Netflix just announced a shop! US audiences will be able to buy limited edition products from shows like Stranger Things, Lupin and Bridgerton.
It seems like an obvious idea, but it’s taken a long time to emerge and there’s a buzz building around it.
It’s easy to see why viewers of these shows will buy - they’re avid fans and they’re already doing it! Rights owners have been selling products from Breaking Bad and other shows for years. Netflix is just making it more compelling and easier.
Amazon has also been making a play in the space – partnering with sports organisations including Tottenham & Manchester City to produce Amazon fan stores. Twitch sold out of merchandise from the Amazon Prime Day concert in 2019.
When we (Monterosa) launched the Love Island shop, embedded into the show’s official app, we created a whole new revenue stream for ITV the broadcaster: famously selling personalised water bottles and generating many millions in incremental revenue. The concept has now been adopted across the broadcaster’s other IP including the daily show This Morning.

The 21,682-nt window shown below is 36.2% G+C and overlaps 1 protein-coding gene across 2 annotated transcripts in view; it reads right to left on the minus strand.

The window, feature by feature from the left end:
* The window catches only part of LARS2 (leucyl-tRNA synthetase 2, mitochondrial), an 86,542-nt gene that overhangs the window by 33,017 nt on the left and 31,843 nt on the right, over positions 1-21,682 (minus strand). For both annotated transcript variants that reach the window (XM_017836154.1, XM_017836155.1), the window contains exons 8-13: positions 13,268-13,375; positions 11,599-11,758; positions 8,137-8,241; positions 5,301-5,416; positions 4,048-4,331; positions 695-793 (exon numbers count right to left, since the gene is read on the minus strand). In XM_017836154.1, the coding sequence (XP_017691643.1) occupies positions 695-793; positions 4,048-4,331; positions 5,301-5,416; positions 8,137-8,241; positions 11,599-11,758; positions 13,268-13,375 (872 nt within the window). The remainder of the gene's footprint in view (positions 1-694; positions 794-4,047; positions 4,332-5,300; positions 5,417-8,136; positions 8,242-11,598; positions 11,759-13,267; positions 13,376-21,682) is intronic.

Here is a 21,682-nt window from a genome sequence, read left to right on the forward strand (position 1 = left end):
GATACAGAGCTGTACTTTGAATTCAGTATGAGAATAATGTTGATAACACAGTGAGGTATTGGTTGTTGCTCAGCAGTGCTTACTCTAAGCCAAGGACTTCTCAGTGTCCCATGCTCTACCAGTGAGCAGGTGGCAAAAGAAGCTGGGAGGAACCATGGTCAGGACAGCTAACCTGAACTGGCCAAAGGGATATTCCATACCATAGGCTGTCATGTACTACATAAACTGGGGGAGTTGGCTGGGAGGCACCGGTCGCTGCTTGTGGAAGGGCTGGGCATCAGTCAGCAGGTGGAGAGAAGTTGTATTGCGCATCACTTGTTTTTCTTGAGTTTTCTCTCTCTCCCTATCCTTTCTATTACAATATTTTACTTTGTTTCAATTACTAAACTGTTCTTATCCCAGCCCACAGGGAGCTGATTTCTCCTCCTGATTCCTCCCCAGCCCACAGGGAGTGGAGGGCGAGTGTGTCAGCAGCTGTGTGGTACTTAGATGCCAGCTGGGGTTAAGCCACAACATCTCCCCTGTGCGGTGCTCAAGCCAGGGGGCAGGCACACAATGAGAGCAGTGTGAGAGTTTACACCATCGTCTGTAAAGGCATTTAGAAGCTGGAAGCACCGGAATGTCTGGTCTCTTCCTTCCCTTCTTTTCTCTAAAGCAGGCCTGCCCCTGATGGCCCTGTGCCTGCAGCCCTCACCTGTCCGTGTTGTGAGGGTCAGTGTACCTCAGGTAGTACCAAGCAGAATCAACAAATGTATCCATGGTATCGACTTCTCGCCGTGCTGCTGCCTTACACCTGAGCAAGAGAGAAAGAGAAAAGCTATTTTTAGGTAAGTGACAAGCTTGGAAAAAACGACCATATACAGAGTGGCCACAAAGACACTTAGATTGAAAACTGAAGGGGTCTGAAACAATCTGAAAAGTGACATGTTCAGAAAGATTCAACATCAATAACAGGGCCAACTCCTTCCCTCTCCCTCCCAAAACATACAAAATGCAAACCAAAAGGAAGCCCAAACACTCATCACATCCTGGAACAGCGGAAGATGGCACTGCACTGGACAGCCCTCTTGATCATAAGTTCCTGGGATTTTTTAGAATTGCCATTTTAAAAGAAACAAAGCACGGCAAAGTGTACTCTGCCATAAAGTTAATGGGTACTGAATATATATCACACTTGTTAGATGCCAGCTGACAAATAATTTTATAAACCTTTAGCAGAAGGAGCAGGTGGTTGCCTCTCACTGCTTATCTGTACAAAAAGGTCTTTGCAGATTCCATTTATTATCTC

But does Netflix’s new foray into eCommerce represent a shift in gear that’s relevant to the wider entertainment world? We think it might.
Today the line between entertainment and eCommerce is increasingly blurred. Asia-centric streaming apps like Pinduoduo have reinvented the TV shopping channel on your phone. While that behaviour has yet to really catch fire in the west, the long-standing assumption is that buying what you see on TV or streaming video will become second nature. That actually hasn’t happened as quickly as anticipated, but Netflix is a big enough brand that they might just change mass behaviour.
For organisations scrambling for new revenue, carefully curated products available to buy instantly and seamlessly might just be a permanent part of the picture.